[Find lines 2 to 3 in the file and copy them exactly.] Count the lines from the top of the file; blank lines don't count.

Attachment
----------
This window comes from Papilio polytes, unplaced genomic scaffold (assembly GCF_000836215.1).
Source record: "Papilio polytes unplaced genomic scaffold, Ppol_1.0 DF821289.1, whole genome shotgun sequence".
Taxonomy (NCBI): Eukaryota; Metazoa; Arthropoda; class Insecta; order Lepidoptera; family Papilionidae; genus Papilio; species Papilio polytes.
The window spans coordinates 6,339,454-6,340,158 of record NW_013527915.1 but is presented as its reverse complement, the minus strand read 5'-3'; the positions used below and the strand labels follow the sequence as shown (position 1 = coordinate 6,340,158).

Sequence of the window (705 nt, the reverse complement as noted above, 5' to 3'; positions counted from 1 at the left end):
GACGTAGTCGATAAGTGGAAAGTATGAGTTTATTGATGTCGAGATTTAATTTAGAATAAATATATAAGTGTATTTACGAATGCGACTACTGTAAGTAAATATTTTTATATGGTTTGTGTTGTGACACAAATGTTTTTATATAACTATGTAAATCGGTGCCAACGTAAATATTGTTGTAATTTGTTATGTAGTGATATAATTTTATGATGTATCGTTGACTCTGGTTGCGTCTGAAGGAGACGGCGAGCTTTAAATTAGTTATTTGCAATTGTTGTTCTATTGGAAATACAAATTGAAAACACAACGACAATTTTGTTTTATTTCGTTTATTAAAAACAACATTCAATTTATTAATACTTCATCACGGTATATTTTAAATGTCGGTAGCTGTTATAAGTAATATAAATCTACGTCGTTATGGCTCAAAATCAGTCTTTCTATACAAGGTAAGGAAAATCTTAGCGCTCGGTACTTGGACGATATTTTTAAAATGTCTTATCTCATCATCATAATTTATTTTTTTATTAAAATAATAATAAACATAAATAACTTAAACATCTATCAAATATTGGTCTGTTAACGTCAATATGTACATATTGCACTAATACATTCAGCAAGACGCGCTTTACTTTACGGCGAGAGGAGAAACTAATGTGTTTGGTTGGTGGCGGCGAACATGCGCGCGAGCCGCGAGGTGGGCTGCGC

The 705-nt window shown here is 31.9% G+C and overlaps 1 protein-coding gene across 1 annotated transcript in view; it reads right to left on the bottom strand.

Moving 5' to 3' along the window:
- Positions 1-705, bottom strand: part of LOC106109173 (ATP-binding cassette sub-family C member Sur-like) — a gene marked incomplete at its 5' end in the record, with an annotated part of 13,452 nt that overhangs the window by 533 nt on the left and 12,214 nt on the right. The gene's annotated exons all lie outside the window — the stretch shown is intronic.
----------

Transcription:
Source record: "Papilio polytes unplaced genomic scaffold, Ppol_1.0 DF821289.1, whole genome shotgun sequence".
Taxonomy (NCBI): Eukaryota; Metazoa; Arthropoda; class Insecta; order Lepidoptera; family Papilionidae; genus Papilio; species Papilio polytes.